Clarinet Experts(?) Help Me

MrInsanePolack

Platinum Member
So I just purchased a clarinet. It's a Vito Reso-Tone 3. The instrument is in fabulous shape visually. Serial #D11647. Numbers match top and bottom. Minimal scratches, no reed. The chrome is beautiful. It came with the case, it looks old (or retro). I paid $10, and a 40 minute drive. Anyone have any insight on this?
 

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Push pull stroke

Platinum Member
According to the interwebs, that’s a great deal, as long as it’s in good shape. It’s a good starter instrument, worth $50-250 depending on condition.
 

johnwesley

Silver Member
It is one of the better made plastic clarinets for beginners. Made by Leblanc which is a high end Pro clarinet from France. A great buy for 10 bucks. Look at the pads for staining and tears. New ones all around could cost upwards of a hundred dollars. I guess it depends on what you plan to do with it. Having played clarinet for more than 50 years it's nothing I would purchase other than to clean up and flip, or turn into a nice lamp.
 

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MrInsanePolack

Platinum Member
It's condition seems to be really good. It has a few minor scratches on it, nothing deep. All the buttons/keys/valves/I don't know what they're called all work, nothing sticks. They all have their pads(?), all of which are white. I have no specific plans for it, just saw it on Craigslist while looking for bass guitars. I figured $10, why not? Maybe I'll learn to play it, maybe I'll try to flip it and get a bass. I really don't know at this point. I will at least TRY to learn to play it. My past endeavors with wind instruments didn't go so well, I can't get past the vibrating lips. We shall see.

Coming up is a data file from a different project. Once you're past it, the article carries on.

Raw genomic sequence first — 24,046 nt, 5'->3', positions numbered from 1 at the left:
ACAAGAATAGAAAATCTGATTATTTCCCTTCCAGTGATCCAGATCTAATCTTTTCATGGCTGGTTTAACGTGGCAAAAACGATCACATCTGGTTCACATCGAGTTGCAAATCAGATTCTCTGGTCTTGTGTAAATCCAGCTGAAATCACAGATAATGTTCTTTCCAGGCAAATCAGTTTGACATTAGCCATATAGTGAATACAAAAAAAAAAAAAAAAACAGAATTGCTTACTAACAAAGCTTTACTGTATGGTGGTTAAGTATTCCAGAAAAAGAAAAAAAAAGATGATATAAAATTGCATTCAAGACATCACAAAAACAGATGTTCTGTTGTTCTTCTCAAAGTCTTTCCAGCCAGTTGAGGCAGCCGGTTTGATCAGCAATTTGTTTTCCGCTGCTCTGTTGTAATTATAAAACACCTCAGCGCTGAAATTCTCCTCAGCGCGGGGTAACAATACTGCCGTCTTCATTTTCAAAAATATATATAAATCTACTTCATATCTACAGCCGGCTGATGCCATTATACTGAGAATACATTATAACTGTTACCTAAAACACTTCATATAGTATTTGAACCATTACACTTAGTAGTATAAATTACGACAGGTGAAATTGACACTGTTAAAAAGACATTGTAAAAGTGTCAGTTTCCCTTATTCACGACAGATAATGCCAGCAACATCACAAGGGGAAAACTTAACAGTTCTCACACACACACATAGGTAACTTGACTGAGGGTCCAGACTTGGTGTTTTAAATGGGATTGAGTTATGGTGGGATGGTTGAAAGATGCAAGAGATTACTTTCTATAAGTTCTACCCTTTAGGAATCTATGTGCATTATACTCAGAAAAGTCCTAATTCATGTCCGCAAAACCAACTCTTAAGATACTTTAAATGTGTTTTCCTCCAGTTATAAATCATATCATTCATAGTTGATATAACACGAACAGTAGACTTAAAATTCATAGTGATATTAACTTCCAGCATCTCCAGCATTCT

That's a cool lamp. I have a mic stand lamp that would look great next to it.

Any suggestions on reeds?
 

johnwesley

Silver Member
Any suggestions on reeds?
Well sir, I will say that clarinet is one of the hardest wind instruments to learn. That's because it has more keys to press than the others and multiple fingering applications. As for reeds. They're like drumsticks. Different sizes (thickness) or "strengths" as it's called. The strength of the reed depends on the mouthpiece and how open or closed it is. That is the distance between the reed and the "lay" of the mouthpiece. The greater the distance from mouthpiece to reed the softer the reed. Most classical styled mouthpieces are what's called "close" so a harder reed is used, whereas a Jazz mouthpiece is "open" and requires a softer reed. Generally, the mouthpiece that comes standard with a beginners clarinet is between the two mentioned above and is considered a "medium" opening and a medium strength reed is used. Here's a sort of simple guide:
soft reed: 1, 1.5, 2 strength
medium: 2.5, 3, 3.5 strength
hard reed: 4, 4.5, 5 strength
Anything bigger is considered a 2x4. Yeah as in Home Depot!!!
There's a lot more to reeds as well but for the beginner the above is all you need to know for now.
Good luck
 
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